You have got Pocock and Hooper who have been around the block, played some big games, but never won a World Cup. It will be their last chance.

Then you have got the young pretenders coming through who were probably inspired by Pocock and Hooper and now want to take their mantle.

England vs Australia

England vs Australia: Rugby World Cup 2019 The knockout stage of the Rugby World Cup gets underway on Saturday when England takes on Australia in Oita.There could hardly be a more fitting game to kick off proceedings in the quarterfinals and it wouldn’t be an exaggeration to suggest the rivalry between the two has defined the tournament’s history.

From Australia winning its first World Cup in England by defeating the hosts in the final in 1991 to England returning the favor 12 years later in Sydney courtesy of Jonny Wilkinson’s famous drop goal, England and Australia have delivered some the most iconic moments in World Cup history.

Those memories aren’t limited to the final act either. Think of England’s scrum dismantling Australia in the quarterfinals in 2007 or the Wallabies knocking England out of its own World Cup in at the group stages four years ago.

That result prompted England to radically change its course, appointing Eddie Jones—the man who led Australia to the 2003 final against England—with the firm objective of returning to the top of the world this year.

The Wallabies, meanwhile, went on to reach the final in 2015, but haven’t beaten the Old Enemy ever since.In Jones’ first season as England coach he led his team to a 3-0 series win in Australia and has defeated his home country in each of the last three campaigns.

Off the field, the 59-year-old has also held the upper hand, coming out on top of virtually every bout of verbal sparring with his Australian counterpart, Michael Cheika.

Jones added a hefty dose of fuel to the fire when he suggested that England would benefit from not having to play France in their final group game—the match was canceled because of Typhoon Hagibis—and would be fresher than Australia.

Verbal jousting aside, neither side has been completely convincing so far, though England has been more impressive than Australia.The 2003 winners topped Pool C with three wins in three games, before the game against France was canceled.

Australia, meanwhile, were sloppy in wins against Fiji and Georgia and narrowly lost to Wales, who frustrated the Wallabies by dominating them at the breakdown.That area of the game will be crucial on Saturday, when Cheika will hope Michael Hooper and David Pocock can inflict as much damage on England as they did four years ago.

The duo have a combined 180 caps and their experience could prove crucial against Tom Curry and Sam Underhill, whose combined caps tally stands at 28.The duo has impressed under Jones and they have again been picked to start, but the England coach has unexpectedly rolled the dice with his selection.

By far the biggest surprise is the omission of fly-half George Ford. One of England’s best performers at the World Cup, Ford has been dropped, with captain Owen Farrell moving from the No. 12 to the No. 10 role.Farrell has struggled for form and has only started at fly-half once since the Six Nations ended in March.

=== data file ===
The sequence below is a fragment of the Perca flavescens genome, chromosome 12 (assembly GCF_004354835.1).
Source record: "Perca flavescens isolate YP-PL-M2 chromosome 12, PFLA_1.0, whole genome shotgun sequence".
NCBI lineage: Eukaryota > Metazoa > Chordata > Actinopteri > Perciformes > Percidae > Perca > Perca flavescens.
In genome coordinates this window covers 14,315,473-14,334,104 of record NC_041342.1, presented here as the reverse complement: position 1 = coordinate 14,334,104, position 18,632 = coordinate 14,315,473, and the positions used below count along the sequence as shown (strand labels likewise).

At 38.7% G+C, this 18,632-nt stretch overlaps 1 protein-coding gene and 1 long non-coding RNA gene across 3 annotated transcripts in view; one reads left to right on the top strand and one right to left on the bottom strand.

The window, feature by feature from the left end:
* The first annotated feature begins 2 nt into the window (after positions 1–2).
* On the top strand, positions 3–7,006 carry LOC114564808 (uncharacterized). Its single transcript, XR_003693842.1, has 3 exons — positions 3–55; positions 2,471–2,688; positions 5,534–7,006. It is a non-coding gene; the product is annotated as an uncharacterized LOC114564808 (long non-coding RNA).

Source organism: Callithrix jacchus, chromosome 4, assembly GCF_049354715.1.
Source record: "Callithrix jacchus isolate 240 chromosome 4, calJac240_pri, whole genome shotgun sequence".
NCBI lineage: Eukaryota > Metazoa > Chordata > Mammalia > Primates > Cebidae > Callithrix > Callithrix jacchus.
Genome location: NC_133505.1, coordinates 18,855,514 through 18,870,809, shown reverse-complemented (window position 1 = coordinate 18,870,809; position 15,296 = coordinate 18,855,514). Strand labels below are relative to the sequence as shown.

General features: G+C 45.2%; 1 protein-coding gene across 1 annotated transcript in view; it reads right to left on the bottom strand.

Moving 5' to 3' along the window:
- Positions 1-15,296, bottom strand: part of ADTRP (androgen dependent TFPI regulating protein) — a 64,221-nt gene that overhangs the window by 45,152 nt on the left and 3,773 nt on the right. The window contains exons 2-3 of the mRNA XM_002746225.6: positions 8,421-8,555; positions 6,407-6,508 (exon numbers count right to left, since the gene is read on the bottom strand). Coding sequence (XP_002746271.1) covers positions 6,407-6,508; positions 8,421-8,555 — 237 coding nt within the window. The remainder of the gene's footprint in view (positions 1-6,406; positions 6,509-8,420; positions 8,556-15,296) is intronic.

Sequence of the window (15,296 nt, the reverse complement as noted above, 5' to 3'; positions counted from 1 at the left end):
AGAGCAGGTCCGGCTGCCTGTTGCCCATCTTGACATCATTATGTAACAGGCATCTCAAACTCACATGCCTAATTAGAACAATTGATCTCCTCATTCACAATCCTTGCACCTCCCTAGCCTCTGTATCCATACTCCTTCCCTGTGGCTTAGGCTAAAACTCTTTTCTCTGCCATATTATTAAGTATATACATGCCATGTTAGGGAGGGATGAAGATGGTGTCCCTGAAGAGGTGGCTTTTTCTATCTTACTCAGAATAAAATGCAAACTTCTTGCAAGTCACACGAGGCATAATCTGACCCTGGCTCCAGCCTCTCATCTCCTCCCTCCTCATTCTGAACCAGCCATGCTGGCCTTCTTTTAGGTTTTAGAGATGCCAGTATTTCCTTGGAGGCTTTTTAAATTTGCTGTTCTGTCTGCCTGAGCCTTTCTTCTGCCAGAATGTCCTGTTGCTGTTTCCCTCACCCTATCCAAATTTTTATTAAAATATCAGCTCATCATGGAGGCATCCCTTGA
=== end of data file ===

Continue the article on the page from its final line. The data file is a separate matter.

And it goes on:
His move to No. 10 sees Henry Slade come in at outside center, while Manu Tuilagi moves to No. 12 as Jones reverted to the midfield trio he preferred during the Six Nations.Australia defend a certain way—we believe these three players can trouble their defense, and defensively we feel like it’s a pretty strong 10-12-13 combination,” Jones was quoted as saying by the BBC.

“We know Australia are a high possession team, they are a high phase team and that’s how they want to play.And so there’s going to be a lot of defending in that area, and we think those three guys are well equipped to handle it.”

Meanwhile, Mako Vunipola starts in the front row for the first time since May after recovering from a hamstring injury.

Here’s all you need to know ahead of Saturday.

When and where is the game?

England takes on Australia at Oita Stadium in Oita on Saturday, October 19.

Kick-off is scheduled for 4:15 p.m. local time (3:15 a.m. ET).
TV coverage

The game will be live both on NBCSN and on NBC Sports Gold—a single match pass for the latter costs $29.99.
Live stream

Fans can follow the action in several ways. Live streams will be available via NBCSportsGold.com and NBC will broadcast the matches on desktop, mobile tablet and connected devices.

Live streams will also be available via Apple and Android devices, as well as Amazon Fire TV and Roku and via fuboTV.
Series record

The two teams have played each other 50 times and the series is almost perfectly balanced, with Australia winning on 25 occasions and England prevailing 24 times.

England, however, has won the last six games against the Wallabies, including three straight wins in Australia.

According to Oddschecker, England is a 33/100 favorite, while Australia is a 13/5 underdog and the draw is at 30/1.